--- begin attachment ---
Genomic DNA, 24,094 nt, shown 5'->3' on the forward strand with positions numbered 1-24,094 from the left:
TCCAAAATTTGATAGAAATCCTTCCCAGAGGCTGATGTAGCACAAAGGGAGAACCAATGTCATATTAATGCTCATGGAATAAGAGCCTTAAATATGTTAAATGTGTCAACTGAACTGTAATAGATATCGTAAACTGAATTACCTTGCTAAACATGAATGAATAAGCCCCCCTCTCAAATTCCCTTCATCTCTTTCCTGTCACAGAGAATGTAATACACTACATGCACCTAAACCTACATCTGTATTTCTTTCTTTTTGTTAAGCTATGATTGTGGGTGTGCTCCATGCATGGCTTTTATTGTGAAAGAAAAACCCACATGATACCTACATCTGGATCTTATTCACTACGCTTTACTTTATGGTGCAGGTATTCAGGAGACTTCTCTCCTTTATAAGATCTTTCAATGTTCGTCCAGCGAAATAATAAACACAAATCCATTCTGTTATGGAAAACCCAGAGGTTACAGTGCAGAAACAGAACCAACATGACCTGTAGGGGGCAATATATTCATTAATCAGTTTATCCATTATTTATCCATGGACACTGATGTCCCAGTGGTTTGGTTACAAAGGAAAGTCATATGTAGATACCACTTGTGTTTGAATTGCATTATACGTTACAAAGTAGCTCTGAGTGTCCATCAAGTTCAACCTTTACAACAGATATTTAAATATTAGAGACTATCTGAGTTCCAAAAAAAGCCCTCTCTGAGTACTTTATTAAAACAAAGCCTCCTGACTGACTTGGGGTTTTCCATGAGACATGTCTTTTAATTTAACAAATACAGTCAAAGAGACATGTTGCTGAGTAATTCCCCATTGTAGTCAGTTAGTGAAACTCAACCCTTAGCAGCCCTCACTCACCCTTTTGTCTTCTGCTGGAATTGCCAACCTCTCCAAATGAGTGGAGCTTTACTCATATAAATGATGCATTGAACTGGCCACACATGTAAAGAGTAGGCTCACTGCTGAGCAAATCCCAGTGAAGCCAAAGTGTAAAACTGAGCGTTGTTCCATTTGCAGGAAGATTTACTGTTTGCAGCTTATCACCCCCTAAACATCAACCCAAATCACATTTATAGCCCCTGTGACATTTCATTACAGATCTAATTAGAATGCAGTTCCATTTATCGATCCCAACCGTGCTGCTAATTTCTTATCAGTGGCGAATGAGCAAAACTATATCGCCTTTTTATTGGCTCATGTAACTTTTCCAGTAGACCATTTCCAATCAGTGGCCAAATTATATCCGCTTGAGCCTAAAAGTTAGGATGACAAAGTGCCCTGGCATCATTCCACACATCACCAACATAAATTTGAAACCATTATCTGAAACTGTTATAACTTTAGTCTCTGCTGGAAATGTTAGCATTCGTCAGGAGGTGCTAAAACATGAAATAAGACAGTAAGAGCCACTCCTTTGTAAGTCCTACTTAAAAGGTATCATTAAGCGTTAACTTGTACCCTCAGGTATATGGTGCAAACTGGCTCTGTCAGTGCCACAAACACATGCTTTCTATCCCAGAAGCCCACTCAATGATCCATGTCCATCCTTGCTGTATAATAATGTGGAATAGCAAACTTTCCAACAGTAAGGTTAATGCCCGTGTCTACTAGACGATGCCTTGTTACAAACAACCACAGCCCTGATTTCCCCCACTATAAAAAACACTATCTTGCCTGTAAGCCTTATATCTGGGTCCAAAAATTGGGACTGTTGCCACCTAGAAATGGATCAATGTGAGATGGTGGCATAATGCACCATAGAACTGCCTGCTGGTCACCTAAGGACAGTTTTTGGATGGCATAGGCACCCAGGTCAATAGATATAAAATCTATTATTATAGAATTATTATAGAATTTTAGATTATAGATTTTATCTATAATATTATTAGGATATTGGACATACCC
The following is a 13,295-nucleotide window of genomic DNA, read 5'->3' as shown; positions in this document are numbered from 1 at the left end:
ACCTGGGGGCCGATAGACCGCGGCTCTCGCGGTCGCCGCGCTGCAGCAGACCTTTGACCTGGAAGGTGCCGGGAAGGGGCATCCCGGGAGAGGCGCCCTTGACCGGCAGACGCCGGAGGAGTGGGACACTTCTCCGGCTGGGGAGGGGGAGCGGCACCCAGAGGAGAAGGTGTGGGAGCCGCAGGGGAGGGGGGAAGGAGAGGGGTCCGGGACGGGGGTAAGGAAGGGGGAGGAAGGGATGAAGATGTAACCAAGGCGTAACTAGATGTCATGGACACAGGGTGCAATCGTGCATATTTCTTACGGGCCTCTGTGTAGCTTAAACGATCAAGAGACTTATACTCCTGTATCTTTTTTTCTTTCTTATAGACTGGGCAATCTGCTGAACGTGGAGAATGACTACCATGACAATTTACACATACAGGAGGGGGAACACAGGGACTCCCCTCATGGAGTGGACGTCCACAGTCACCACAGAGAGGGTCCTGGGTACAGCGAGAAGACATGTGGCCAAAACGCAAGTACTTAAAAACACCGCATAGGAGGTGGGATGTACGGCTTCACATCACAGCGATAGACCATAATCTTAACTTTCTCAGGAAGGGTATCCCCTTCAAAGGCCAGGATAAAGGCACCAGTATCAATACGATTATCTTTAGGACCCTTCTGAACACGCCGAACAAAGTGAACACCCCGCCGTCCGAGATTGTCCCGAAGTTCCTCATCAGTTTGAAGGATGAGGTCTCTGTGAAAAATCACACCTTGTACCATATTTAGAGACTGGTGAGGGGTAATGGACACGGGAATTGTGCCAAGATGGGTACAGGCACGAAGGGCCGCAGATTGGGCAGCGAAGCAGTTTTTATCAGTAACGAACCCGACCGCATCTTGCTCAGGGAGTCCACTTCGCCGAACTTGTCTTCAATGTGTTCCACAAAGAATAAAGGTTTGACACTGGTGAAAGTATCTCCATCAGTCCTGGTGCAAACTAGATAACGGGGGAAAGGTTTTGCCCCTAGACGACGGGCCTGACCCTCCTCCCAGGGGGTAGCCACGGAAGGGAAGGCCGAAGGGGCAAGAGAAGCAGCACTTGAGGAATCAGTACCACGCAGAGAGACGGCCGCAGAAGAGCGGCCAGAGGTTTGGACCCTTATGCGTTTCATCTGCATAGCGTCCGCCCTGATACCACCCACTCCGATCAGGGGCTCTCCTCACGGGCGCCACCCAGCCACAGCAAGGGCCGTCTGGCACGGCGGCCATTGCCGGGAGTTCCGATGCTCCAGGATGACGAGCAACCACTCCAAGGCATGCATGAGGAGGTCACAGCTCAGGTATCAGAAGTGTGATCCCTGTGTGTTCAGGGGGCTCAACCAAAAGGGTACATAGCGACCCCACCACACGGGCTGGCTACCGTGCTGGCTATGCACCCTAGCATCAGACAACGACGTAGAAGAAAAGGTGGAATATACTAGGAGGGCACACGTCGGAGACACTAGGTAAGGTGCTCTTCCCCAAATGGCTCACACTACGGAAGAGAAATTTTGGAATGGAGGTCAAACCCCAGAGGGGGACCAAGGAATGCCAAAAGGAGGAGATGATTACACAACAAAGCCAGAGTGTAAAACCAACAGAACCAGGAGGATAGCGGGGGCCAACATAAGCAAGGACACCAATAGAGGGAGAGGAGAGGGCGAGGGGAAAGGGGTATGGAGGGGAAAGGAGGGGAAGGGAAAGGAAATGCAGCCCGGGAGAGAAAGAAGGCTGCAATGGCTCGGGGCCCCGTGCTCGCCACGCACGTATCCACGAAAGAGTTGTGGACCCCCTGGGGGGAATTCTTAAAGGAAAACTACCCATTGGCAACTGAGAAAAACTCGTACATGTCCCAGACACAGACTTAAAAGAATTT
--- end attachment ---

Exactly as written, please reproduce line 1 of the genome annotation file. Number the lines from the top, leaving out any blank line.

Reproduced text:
Genomic DNA, 24,094 nt, shown 5'->3' on the forward strand with positions numbered 1-24,094 from the left: